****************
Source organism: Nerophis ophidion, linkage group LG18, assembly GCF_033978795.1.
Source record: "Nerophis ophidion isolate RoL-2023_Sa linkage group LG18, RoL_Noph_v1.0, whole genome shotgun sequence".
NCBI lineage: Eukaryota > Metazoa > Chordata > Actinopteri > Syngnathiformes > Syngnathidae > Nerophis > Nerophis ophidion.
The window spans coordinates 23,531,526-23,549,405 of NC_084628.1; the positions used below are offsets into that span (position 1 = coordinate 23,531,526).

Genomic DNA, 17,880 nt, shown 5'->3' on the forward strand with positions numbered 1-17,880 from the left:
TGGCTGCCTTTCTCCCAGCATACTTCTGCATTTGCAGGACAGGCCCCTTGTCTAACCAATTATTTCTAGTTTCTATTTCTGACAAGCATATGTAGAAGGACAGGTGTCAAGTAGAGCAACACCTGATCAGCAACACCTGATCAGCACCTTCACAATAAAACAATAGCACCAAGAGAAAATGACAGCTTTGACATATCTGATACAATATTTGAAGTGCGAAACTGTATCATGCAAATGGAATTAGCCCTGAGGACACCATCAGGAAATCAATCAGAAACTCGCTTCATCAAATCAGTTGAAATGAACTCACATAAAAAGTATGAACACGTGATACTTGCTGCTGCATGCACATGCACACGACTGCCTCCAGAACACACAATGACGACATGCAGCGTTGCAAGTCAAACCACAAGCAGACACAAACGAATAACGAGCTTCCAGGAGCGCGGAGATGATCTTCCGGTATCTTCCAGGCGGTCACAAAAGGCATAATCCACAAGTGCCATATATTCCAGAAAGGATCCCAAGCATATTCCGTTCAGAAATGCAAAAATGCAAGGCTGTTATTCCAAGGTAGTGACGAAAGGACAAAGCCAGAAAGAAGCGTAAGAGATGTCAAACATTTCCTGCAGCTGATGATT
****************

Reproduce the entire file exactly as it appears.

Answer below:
Source organism: Nerophis ophidion, linkage group LG18, assembly GCF_033978795.1.
Source record: "Nerophis ophidion isolate RoL-2023_Sa linkage group LG18, RoL_Noph_v1.0, whole genome shotgun sequence".
NCBI lineage: Eukaryota > Metazoa > Chordata > Actinopteri > Syngnathiformes > Syngnathidae > Nerophis > Nerophis ophidion.
The window spans coordinates 23,531,526-23,549,405 of NC_084628.1; the positions used below are offsets into that span (position 1 = coordinate 23,531,526).

Genomic DNA, 17,880 nt, shown 5'->3' on the forward strand with positions numbered 1-17,880 from the left:
TGGCTGCCTTTCTCCCAGCATACTTCTGCATTTGCAGGACAGGCCCCTTGTCTAACCAATTATTTCTAGTTTCTATTTCTGACAAGCATATGTAGAAGGACAGGTGTCAAGTAGAGCAACACCTGATCAGCAACACCTGATCAGCACCTTCACAATAAAACAATAGCACCAAGAGAAAATGACAGCTTTGACATATCTGATACAATATTTGAAGTGCGAAACTGTATCATGCAAATGGAATTAGCCCTGAGGACACCATCAGGAAATCAATCAGAAACTCGCTTCATCAAATCAGTTGAAATGAACTCACATAAAAAGTATGAACACGTGATACTTGCTGCTGCATGCACATGCACACGACTGCCTCCAGAACACACAATGACGACATGCAGCGTTGCAAGTCAAACCACAAGCAGACACAAACGAATAACGAGCTTCCAGGAGCGCGGAGATGATCTTCCGGTATCTTCCAGGCGGTCACAAAAGGCATAATCCACAAGTGCCATATATTCCAGAAAGGATCCCAAGCATATTCCGTTCAGAAATGCAAAAATGCAAGGCTGTTATTCCAAGGTAGTGACGAAAGGACAAAGCCAGAAAGAAGCGTAAGAGATGTCAAACATTTCCTGCAGCTGATGATT